British Prime Minister Will Confront Russian President Over LGBTQ Rights
By Brody Levesque | LONDON, UK -- A British official confirmed Wednesday that British Prime Minister David Cameron will confront Russian President Vladimir Putin over LGBT rights in Russia during a previously scheduled private meeting later this week at the G20 summit in St. Petersburg.
The official told LGBTQ Nation that Cameron intends to question the Russian leader over the impact of the "anti-gay propaganda law" signed earlier this summer by Putin which has led to widespread global condemnation and criticism.
Tuesday, the British Under Secretary of State from the Foreign and Commonwealth Office, Alistair Burt, held a meeting at his Whitehall office with Human Rights Peter Tatchell activist and Marie Campbell from the activist group All Out and briefed them on the Prime Minister's decision.
Speaking afterwards with British media, Tatchell said;
“While we welcome David Cameron’s commitment to raise gay rights with President Putin, we also want him to put the issue on the G20 summit agenda and to get other G20 world leaders to sign a joint declaration against homophobia. This would be a very effective rebuke to Putin,” Tatchell said adding, “We put this request to Alistair Burt at our meeting with him. He offered to forward it to David Cameron for his consideration."
The meeting with Burt coincided with a global protest, Speak Out, held in 33 cities in 21 countries, organised by All Out and Tatchell's Peter Tatchell Foundation. Referring to the protests, Tatchell said;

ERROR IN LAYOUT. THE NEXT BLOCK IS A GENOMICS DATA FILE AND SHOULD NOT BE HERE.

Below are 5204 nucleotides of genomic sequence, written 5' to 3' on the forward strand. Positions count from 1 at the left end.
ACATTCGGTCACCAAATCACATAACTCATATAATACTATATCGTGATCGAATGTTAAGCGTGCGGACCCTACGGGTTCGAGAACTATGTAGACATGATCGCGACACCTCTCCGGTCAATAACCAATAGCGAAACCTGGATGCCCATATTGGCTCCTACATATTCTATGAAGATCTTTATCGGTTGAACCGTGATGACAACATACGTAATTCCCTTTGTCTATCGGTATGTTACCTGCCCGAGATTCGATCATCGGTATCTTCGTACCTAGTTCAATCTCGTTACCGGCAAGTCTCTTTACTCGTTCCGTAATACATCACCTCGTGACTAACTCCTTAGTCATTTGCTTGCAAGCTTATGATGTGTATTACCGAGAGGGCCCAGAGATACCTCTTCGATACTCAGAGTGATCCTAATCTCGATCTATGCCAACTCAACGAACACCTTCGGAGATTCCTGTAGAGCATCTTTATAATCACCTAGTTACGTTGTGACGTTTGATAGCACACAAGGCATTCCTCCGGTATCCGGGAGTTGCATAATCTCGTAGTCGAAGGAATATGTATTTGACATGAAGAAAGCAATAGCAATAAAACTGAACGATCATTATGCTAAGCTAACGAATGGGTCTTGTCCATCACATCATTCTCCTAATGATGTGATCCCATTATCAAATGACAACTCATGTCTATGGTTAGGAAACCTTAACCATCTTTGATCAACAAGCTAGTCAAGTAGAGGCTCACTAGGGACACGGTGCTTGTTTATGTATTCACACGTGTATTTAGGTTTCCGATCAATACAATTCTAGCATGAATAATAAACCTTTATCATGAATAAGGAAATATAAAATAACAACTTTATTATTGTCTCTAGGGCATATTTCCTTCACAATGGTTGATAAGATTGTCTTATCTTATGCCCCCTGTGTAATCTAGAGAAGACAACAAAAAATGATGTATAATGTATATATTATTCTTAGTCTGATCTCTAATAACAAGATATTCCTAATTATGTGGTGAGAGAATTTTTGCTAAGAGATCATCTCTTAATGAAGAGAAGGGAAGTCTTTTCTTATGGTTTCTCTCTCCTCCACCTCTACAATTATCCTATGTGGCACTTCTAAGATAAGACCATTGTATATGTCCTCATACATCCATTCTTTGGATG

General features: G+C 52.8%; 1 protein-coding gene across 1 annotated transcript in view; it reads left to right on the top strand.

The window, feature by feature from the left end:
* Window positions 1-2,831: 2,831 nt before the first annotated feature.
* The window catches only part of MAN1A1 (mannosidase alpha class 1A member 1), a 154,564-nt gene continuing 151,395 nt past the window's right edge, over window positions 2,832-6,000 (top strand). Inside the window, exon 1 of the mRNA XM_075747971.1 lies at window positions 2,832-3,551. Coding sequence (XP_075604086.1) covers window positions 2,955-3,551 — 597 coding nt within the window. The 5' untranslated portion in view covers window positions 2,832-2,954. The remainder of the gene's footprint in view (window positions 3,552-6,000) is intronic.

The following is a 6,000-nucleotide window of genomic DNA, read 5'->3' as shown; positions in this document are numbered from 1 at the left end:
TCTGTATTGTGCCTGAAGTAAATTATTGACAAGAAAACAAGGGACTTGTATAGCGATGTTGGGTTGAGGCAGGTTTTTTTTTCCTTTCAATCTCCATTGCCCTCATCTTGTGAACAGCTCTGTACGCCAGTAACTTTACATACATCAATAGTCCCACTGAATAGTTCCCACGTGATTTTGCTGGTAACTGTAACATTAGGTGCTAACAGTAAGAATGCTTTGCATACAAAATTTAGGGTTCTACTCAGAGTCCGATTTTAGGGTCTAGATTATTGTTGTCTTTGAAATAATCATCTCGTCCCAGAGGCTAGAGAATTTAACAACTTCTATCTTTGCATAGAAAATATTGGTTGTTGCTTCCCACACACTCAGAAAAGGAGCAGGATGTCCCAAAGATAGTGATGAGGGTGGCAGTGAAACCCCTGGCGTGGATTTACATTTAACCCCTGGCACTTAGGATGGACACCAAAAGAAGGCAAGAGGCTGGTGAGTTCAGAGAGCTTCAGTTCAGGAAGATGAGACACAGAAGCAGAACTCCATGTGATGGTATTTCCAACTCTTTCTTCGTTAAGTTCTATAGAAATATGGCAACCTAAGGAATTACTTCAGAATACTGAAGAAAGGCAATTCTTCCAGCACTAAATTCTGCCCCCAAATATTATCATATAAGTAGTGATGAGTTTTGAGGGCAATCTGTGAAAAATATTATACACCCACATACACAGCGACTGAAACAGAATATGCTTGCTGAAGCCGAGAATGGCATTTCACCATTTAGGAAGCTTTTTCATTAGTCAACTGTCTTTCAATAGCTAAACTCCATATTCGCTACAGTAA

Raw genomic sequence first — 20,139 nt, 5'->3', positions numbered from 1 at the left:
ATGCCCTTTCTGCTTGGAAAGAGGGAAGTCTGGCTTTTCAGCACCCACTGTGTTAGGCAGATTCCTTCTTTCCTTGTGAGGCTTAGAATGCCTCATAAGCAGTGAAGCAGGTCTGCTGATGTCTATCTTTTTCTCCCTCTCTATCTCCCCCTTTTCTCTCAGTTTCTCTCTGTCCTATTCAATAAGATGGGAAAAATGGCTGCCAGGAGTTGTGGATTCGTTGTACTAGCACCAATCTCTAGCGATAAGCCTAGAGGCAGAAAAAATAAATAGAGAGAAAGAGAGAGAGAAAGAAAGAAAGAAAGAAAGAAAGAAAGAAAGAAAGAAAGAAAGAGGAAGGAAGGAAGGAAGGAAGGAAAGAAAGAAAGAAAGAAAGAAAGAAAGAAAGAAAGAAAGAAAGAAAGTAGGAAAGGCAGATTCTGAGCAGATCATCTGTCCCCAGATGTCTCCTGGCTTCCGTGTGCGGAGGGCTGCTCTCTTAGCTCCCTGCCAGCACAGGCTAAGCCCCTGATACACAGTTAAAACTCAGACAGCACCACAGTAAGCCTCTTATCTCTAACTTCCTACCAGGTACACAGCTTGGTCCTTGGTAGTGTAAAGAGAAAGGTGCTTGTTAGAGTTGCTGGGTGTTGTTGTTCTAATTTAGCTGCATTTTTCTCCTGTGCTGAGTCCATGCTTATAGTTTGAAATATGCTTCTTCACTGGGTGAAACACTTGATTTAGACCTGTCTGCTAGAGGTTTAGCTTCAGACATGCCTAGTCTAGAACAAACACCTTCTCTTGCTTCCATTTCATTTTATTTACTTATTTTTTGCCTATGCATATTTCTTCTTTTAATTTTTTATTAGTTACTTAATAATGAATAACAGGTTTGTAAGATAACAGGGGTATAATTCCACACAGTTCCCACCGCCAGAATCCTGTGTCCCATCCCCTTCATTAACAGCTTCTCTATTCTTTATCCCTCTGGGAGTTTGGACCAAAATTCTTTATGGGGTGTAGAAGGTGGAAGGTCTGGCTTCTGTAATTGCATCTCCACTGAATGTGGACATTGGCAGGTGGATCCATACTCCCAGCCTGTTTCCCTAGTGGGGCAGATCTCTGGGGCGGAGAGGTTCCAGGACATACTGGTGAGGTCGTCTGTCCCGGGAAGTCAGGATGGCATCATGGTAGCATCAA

“Today's [Tuesday’s] global protests let Putin know that the world is watching and that people in many countries object to his government’s anti-gay policies. We also sent a signal to Russian LGBT people that they are not alone. We stand with them in solidarity,” he said.
“In June, President Putin signed legislation that effectively bans positive debate or portrayal of LGBT people and relationships.
As well as being a direct attack on freedom of expression, which is guaranteed in the Russian constitution, the new anti-gay law is part of a wider attack on civil society. We oppose all infringements of human rights in Russia."
The Russian leader, in an interview with The Associated Press and Russia’s state Channel 1 television late Tuesday, had sought to ease international concerns that Russia’s new anti-gay law would be used to punish athletes who display rainbow flags during the Winter Olympics in Sochi, while also insisting that gays are not discriminated against in his country.
“I assure you that I work with these people, [LGBT People] I sometimes award them with state prizes or decorations for their achievements in various fields,” Putin said.
“We have absolutely normal relations, and I don’t see anything out of the ordinary here.”
During a joint press conference in Stockholm with Swedish prime minister Fredrik Reinfeldt Wednesday, President Barack Obama reiterated his support for LGBT people living in Russia under the anti-gay law.
"We share a belief in the dignity and equality of every human being. .. that our gay and lesbian brothers and sisters must be treated equally under the law. That our societies are strengthened and not weakened by diversity," the president told reporters.The White House had announced Monday that Obama is scheduled to meet with Russian Human Rights and LGBT Activists Thursday during his visit at the G20 summit.